The Fuji guides are the most significant upgrade on the Penn Battalion II. They’re light, strong, and suitable for both braids and mono.

The ubiquitous Fuji Alconite is an industry-standard at this price point. They’re reasonably durable. However, impacts can crack inserts.

The Fuji reel seat is also an industry standard at this price point – and either side of this price point too.

Again, a solid standard. It has a vice-like grip on your spinning reel with no twist or slop. It transfers plenty of feel from the rod tip to your hand.

I have over-tightened these before and left the reel in place for some time. It can take some effort to release it.

Penn Battalion II Key Features at a Glance

  • Fuji Alconite Guides
  • Fuji Reel Seat
  • Composite Blank
  • Shrink Tube Handle
  • 7 model series

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Penn Battalion II Size Chart

Length ‘PowerActionRating
8MediumModerate Fast12-20LB
9Medium LightModerate Fast8-15BL
9MediumModerate Fast12-20LB
10MediumModerate Fast12-20LB
10Medium HeavyModerate Fast15-30LB
11Medium HeavyModerate Fast15-30LB
12Medium HeavyModerate Fast20-40LB

Pros and Cons


  • Excellent size range
  • Surf specific
  • Outstanding strength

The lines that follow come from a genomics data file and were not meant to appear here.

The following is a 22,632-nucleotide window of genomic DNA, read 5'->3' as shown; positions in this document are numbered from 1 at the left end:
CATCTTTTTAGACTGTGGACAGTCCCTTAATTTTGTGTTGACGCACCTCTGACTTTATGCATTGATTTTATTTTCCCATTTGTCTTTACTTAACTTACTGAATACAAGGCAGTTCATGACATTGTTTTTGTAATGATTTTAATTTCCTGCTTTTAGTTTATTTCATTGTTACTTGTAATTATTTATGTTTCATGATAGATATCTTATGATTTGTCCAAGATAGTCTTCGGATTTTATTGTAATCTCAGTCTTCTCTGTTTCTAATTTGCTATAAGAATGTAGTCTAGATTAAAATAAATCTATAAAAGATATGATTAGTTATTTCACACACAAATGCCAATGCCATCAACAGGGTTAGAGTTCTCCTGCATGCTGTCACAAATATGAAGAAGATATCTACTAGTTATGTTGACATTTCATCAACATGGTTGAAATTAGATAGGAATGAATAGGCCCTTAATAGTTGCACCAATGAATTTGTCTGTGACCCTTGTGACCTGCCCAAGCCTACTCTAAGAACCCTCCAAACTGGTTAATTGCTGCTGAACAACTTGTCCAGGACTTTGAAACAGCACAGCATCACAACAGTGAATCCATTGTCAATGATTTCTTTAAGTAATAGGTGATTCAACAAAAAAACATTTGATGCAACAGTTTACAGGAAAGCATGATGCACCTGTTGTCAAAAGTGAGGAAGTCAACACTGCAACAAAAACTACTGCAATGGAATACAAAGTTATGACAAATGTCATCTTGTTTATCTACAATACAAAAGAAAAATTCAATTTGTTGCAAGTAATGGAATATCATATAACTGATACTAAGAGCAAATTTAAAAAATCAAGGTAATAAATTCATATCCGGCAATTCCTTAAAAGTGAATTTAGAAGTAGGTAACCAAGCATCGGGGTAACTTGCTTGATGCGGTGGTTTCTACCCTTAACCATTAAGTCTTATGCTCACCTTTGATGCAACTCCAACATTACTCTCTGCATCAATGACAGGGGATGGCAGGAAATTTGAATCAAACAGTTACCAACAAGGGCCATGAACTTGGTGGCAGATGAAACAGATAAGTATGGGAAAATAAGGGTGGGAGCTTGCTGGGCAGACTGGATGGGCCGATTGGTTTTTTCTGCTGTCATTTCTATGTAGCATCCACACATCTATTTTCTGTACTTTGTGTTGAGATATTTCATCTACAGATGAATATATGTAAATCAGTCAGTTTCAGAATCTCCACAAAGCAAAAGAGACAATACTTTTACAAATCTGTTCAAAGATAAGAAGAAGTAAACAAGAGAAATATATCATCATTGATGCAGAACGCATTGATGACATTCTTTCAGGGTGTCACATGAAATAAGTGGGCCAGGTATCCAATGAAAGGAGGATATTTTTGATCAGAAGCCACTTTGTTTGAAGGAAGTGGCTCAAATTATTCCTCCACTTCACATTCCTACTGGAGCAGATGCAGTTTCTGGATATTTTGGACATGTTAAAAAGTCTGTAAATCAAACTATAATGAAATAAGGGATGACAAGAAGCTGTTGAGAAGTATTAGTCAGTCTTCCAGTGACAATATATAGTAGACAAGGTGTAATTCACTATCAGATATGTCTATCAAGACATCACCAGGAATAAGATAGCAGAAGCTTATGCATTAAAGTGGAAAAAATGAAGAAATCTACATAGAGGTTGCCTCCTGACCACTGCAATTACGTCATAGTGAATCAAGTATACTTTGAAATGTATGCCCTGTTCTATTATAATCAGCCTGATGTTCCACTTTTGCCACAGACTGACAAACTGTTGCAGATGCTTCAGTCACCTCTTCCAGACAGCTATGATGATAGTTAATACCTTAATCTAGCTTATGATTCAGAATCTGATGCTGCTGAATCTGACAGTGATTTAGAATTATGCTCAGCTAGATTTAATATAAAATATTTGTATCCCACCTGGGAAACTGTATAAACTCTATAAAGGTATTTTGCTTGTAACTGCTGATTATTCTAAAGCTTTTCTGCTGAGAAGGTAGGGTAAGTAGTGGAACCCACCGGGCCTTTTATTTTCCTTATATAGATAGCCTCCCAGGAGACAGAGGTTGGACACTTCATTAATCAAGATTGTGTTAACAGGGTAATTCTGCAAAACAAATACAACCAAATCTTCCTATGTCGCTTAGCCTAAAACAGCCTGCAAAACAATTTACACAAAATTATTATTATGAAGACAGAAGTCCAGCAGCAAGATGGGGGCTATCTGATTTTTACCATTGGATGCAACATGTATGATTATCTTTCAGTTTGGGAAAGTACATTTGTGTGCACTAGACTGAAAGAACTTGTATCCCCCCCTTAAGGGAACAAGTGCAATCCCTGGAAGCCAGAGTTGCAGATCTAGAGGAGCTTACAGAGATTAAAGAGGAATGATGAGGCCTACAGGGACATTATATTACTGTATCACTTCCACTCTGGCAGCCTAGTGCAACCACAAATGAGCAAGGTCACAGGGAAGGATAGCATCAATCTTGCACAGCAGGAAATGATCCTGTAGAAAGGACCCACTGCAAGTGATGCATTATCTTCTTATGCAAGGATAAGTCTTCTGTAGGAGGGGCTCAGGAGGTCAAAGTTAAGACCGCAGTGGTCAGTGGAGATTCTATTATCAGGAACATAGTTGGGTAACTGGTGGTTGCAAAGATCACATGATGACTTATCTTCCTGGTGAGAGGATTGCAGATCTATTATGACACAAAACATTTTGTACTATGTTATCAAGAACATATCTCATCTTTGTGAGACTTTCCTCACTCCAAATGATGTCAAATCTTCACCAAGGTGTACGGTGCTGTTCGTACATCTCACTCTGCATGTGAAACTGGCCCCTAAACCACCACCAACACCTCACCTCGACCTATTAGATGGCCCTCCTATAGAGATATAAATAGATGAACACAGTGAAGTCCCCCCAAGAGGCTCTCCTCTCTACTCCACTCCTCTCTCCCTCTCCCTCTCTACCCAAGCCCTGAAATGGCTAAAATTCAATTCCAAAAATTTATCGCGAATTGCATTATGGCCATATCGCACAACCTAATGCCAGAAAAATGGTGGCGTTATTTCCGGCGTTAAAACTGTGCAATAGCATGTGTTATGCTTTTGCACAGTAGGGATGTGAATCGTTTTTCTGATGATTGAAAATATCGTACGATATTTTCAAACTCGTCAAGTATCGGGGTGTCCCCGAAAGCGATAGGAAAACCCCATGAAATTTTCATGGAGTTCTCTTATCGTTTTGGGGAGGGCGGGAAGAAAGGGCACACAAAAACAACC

• Composite blank
  • Fuji hardware


  • A little heavier being a graphite composite.


The most comparable rod to Battalion II is the Shimano SpeedMaster Surf Rod range. Many anglers would even prefer the handle design/length/shape of the SpeedMaster.

Shimano SpeedMaster Surf Rods

It’s a strong and durable composite decked out with Fuji hardware. The series offers similarly sized models to the Penn range.

The price is comparable if a touch more than the Battalion. But this is to be expected – it’s a Shimano thing.

The Speedmaster series lacks an 8-foot medium light, which can be very handy for casting the gutters and holes near your feet.

A smaller surf-specific rod is vital to a surf angler’s arsenal. We often don’t need a 12-foot monster rod to chase a smaller class of fish 25 feet from where we’re standing.

A dedicated surf 8-footer must also have the backbone to handle something bigger. How often have you been chasing whiting, only to have a huge striper or drum steal your bait?

Shimano offers a 9-foot medium and a nice rod, but adding the medium light model would make for a more complete series.

The K-frame guides from Fuji have Alconite inserts, and the handle is shrink tube, just like the Battalion II.

The SpeedMaster has outstanding casting manners – especially length. Rigged appropriately, you can get some serious distance, making it great for casting big stickbaits, poppers, and metal slices.

The Battalion II and SpeedMaster surf rod ranges are outstanding for those new to surf fishing. While heavy, they’re high-performance and very forgiving.

Yes, they appeal to the most experienced surf anglers among us, but they’re a wise rod choice for those learning the ropes from the sand and rocks.

Final Notes on the Penn Battalion II

I love the Penn Battalion II because it is a sure bet – you can’t go wrong. And this is what we all want with our hard-earned fishing dollars.

At this price point, it’s suitable for all skill levels and will perform predictably, reliably, and consistently.

The upgrade from Series 1 was far from a radical change. But did enough to encourage diehard Penn fans to consider an upgrade.

Nice rod, Penn.